Yogyakarta: "Return to Yogya"


Central Java

May 22, 2005

Dear Family and Friends,

I had to leave Bandung. I wanted to stay a day or two longer. I was enjoying the sights and my new friends. But my chest was heaving, my eyeballs burning, my whole system in rebellion. The pollution so intense.

I boarded the early morning train, rode through the mountains and water-logged fields of rice. That afternoon, I returned to Yogya and my "home" at the Duta Garden Hotel.

"Garden" it is. All the spacious, comfortable guest rooms have a large terrace that overlooks the "tropical" style swimming pool. Plants and trees are everywhere. A waterfall at one end of the pool. Tea is served on the terrace in the afternoon.

Am I tempted to just relax? I am. But I cannot. Too much to see and time is growing short.

First, Prambanan nearby.

"On the road to Solo, 17km east of Yogya, the temples of Prambanan village are the cream of what remains of Java's period of Hindu cultural development. Not only do these temples form the largest Hindu temple complex of Java, but the wealth of sculptural detail on the great Shiva Temple makes it easily the most outstanding example of Hindu art."

All of the temples were built between the 8th and 10th centuries. They combine both Hindu and Buddhist elements of architecture and sculpture.

I felt I was visiting some old "friends" - Shiva, Sita, Hanuman, Sugriwa, Agasta, Ganesha. I made one new "friend" - the tragic Loro Jonggrang. Listen:

"Shiva Mahadeva Temple. Dedicated to Shiva, this is not only the largest of the temples, it is also artistically and architecturally the most perfect. The main spire soars 47m high and the temple is lavishly carved. The 'medallions' which decorate its base have the characteristic 'Prambanan' motif - small lions in niches flanked by 'trees of heaven (kalpaturas) and a menagerie of stylized half-human and half-bird heavenly beings (kinnaras)."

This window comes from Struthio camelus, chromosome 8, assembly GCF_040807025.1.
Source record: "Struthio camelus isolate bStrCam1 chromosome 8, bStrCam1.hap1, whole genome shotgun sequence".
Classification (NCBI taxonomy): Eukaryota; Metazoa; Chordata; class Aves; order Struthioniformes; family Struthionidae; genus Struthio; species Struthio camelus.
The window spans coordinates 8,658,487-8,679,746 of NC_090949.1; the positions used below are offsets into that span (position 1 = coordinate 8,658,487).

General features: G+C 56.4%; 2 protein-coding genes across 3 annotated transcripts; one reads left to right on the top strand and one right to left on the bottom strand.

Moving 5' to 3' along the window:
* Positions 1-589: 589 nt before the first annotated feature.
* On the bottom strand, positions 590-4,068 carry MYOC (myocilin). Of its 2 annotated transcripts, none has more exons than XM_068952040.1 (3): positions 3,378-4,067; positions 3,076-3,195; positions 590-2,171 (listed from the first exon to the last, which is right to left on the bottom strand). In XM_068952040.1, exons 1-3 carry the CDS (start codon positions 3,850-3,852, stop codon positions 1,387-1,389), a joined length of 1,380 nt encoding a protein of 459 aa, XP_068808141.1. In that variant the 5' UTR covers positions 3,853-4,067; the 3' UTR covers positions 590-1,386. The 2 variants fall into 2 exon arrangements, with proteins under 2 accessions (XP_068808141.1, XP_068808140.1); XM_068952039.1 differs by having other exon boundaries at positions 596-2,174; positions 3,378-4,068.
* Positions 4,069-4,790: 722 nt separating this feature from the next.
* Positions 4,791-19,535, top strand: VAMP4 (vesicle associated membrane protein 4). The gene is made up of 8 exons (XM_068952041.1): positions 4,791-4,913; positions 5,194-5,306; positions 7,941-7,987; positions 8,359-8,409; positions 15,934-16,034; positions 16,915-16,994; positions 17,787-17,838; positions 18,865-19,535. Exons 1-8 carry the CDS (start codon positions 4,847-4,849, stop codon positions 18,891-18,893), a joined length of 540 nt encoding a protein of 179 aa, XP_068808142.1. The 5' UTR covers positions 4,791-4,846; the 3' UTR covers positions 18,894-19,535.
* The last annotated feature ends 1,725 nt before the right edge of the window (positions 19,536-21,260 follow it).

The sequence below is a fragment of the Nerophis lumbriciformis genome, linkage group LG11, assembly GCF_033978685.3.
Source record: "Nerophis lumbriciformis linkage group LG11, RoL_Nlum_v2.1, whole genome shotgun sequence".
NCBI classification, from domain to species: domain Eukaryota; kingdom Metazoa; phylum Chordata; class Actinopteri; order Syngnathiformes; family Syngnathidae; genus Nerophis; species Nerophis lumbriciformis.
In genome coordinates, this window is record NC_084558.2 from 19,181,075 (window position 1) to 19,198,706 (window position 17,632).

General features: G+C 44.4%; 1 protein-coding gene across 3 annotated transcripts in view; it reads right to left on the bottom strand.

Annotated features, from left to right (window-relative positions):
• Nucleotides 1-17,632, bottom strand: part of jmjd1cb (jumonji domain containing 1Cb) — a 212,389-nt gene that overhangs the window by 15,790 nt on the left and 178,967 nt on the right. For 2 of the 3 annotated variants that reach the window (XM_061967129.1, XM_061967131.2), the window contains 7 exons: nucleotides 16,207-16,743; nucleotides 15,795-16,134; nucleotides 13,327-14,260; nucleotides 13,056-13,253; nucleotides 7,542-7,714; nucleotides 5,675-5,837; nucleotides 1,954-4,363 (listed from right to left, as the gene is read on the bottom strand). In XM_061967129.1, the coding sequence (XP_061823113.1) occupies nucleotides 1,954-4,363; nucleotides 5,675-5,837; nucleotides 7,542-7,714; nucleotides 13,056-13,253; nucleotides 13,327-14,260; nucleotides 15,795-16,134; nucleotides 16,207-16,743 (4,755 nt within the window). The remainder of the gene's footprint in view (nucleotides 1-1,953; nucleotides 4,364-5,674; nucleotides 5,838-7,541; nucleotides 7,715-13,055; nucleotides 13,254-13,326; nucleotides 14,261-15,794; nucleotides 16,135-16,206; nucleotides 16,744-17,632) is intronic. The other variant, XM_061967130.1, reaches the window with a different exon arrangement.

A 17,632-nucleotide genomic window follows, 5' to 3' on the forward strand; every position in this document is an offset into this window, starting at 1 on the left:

"The vibrant scenes carved into the inner wall of the gallery encircling the temple are from the Ramayana. They tell how Lord Rama's wife, Sita, is abducted and how Hanuman the monkey god and Sugriwa his white monkey general eventually find and release her."

"In the main chamber, the four-armed statue of Shiva the Destroyer is notable for the fact that this mightiest of Hindu gods stands on a lotus pedestal, a symbol of Buddhism."

"In the southern cell is the pot-bellied and bearded Agastya, an incarnation of Shiva as divine teacher; in the western cell is a superb image of the elephant-headed Ganesha, Shiva's son."

"In the northern cell, Durga, Shiva's consort, can be seen killing the demon buffalo. Some people believe that the Durga image is actually an image of Loro Jonggran, the 'Slender Virgin' who, legend has it, was turned to stone by a giant she refused to marry. She is still the object of pilgrimage for many who believe in her, and the name of the cursed princess is often used for the temple group."

I visited the main temple group of the Prambanan Archaeological Park in the late afternoon. The setting sun coated the carvings with a patina of golden yellow.

After all these months, I have finally followed the advice of other travelers. Sunrise and sunset are the best times to visit temples and monuments. Fewer tourists and tour groups. (Well, not always, especially at sunrise.) Better sun for photos. Fewer vendors. A more colorful experience.

And, speaking of sunset and Ramayana, on my first visit to Yogya, ten days ago, Utami and I attended the opening night of the Ramayana ballet. Lucas knows someone, so we also had a peek at the dressing rooms. And at the end of the performance, the audience was encouraged to pose for photos with the accommodating cast.

The ballet itself is a spectacle. The outdoor theater has the magnificent flood-lit Shiva Mahadeva Temple as a backdrop. Dozens of dancers and musicians act out the Ramayana epic of abduction, pursuit, clash and redemption. A colorful and dramatic evening under the black Java sky.

And, as I plan my final days here, I am hoping for much more color and drama as I head east to the volcanoes of Mt. Bromo National Park.

Now, it's back to the Duta Garden Hotel and an early morning departure to East Java.



By the way, I "borrowed" the phrase "Return to Yogya" from the title of the tape that Lucas played in his car. At first I was entranced by the soulful traditional music. But as we listened to the tape again and again (Lucas had only this one tape!) something bothered me. The sound of the flute was too perfect.

At first I thought, what a talented player. But there was no vibrato or any deviation from perfect pitch. Strange, I thought.

When I found the CD at a market, I got the answer. On the cover of the CD was a photo of a digital keyboard!

Digital - perfect music. I decided not to buy the CD. I am still a Twentieth Century man. Call me crazy. I like acustic music. I like music played by real people. I like "Real" music.


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